Greater adherence to guidelines that outline proper management of severe traumatic brain injury has led to a significant drop in the number of New York patients who die from these injuries, according to a new study from Weill Cornell Medical College researchers.
|Dr. Linda Gerber|
The study was published Oct. 8 in the Journal of Neurosurgery by Dr. Linda Gerber, professor of public health and professor of epidemiology in medicine, Dr. Jamshid Ghajar, clinical professor of neurological surgery, Dr. Roger Hartl, chief of spinal surgery and neurotruama and professor of neurological surgery, and research biostatistician Ya-Lin Chiu from Weill Cornell, along with researchers from the Brain Trauma Foundation, Jamaica Hospital Medical Center in New York and Oregon Health & Science University.
At least 1.7 million Americans sustain some form of traumatic brain injury each year, with 275,000 people hospitalized and 52,000 people succumbing to their injuries, according to the U.S. Centers for Disease Control and Prevention. The Brain Trauma Foundation, in collaboration with the American Association of Neurological Surgeons and Congress of Neurological Surgeons published the first edition of the "Guidelines for Management of Severe Traumatic Brain Injury" in 1986. Even still, traumatic brain injuries are a contributing factor in nearly one-third of all injury-related deaths in the United States, according to the CDC.
Using an online database established by the Brain Trauma Foundation, the researchers analyzed data collected between 2001 and 2009 from 22 trauma centers in New York State. The database can be used to upload data on patients with severe TBI, track adherence to the guidelines, and test ideas that may lead to improvements in the guidelines.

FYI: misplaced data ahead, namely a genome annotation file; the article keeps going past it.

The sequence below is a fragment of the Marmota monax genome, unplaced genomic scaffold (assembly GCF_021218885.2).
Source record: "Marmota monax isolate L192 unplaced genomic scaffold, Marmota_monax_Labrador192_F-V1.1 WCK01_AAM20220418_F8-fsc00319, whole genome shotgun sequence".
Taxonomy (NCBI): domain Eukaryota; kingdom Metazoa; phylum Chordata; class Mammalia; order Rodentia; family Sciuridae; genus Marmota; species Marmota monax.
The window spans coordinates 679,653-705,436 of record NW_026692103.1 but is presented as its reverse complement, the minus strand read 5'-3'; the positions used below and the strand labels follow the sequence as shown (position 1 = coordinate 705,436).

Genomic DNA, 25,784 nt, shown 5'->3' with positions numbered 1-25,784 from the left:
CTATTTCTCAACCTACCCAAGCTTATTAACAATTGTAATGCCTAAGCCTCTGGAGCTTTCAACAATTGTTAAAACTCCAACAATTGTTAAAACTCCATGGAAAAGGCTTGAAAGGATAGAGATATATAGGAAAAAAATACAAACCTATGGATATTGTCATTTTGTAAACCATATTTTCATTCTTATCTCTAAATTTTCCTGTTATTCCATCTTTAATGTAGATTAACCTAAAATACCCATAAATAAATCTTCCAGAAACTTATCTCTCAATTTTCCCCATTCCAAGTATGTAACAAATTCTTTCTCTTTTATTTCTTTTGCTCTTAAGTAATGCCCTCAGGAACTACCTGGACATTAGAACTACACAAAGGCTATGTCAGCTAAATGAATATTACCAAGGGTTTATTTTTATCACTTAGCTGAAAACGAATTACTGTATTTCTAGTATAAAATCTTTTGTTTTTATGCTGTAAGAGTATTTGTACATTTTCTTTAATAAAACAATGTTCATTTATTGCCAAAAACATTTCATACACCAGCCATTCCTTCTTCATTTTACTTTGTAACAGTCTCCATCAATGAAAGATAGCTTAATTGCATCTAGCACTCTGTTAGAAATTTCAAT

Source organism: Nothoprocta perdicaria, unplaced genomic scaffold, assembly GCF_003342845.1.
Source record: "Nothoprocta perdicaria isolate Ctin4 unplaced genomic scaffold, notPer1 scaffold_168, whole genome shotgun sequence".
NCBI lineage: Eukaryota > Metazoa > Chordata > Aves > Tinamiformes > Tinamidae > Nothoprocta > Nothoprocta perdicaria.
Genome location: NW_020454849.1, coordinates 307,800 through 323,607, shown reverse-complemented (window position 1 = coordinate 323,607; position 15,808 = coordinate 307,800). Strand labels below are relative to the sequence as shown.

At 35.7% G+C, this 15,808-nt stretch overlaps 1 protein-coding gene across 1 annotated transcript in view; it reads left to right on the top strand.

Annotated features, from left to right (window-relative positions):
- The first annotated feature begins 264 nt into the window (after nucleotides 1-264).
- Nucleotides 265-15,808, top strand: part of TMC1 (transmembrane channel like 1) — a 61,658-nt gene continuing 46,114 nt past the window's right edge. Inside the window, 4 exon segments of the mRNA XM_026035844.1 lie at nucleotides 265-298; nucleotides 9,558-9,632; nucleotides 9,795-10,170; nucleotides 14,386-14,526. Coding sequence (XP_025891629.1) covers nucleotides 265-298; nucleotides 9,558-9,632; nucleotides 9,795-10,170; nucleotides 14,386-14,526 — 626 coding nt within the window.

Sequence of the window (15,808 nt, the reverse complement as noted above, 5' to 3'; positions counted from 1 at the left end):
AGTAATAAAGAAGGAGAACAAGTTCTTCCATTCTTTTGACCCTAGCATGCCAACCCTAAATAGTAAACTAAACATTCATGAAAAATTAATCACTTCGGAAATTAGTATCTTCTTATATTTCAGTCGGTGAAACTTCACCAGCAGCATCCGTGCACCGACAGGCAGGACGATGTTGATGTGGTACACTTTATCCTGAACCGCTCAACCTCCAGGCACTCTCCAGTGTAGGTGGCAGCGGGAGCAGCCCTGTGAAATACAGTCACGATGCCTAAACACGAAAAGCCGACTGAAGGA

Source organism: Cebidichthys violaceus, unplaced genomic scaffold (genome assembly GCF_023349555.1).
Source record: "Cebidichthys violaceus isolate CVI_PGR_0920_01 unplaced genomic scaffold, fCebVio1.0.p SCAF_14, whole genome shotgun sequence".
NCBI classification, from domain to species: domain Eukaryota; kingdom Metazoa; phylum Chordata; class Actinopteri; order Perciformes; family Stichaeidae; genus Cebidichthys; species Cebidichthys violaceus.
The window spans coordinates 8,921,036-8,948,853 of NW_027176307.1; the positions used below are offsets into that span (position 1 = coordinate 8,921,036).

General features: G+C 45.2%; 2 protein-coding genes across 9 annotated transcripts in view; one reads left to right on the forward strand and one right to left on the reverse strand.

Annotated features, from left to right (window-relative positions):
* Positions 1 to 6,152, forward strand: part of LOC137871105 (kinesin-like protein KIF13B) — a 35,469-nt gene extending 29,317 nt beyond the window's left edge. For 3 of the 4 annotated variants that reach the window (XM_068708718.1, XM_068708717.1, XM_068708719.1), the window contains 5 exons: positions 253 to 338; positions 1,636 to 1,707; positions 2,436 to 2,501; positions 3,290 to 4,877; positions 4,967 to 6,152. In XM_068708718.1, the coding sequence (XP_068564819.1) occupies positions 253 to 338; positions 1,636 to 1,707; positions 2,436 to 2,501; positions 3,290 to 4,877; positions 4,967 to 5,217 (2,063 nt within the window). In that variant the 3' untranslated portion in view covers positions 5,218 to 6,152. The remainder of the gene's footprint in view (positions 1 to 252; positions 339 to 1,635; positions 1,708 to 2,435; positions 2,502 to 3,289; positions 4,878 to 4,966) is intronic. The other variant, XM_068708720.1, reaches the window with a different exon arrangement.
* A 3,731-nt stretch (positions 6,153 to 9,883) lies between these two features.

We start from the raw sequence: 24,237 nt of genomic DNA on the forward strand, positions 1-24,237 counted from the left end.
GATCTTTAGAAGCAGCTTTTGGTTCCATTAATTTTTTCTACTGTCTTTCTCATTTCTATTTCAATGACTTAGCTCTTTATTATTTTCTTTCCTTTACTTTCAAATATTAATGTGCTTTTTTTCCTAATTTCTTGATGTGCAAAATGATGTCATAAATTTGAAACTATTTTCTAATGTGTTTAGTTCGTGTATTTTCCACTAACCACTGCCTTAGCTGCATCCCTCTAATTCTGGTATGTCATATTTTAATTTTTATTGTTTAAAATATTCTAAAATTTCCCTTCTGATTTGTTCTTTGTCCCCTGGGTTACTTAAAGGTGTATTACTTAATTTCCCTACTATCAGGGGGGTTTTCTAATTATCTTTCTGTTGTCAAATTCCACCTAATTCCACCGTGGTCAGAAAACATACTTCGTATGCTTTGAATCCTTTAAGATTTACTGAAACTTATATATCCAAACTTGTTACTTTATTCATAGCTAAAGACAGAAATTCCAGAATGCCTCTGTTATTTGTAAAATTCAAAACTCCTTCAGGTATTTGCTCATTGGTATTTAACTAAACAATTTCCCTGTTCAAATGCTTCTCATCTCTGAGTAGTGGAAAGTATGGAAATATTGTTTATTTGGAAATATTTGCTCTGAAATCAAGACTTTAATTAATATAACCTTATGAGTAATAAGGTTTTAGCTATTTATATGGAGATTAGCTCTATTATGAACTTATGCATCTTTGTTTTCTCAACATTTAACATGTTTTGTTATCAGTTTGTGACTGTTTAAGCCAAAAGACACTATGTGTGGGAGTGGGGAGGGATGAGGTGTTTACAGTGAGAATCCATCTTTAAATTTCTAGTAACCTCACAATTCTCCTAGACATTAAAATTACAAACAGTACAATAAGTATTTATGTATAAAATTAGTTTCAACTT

The authors found a significant reduction in mortality rates, from 22 to 13 percent, while adherence to the guidelines increased — specifically with improved monitoring of pressure within the skull, management of blood flow in the brain, and administration of adequate nutritional support. Based on these results, they conclude that adherence to the guidelines' recommendations improved outcomes in patients with severe traumatic brain injuries.
"The marked and progressive decrease in mortality rates associated with an increase in adherence to evidence-based guidelines is very encouraging," said Dr. Gerber, lead author of the study. "These findings should stimulate efforts to further promote adherence to the guidelines."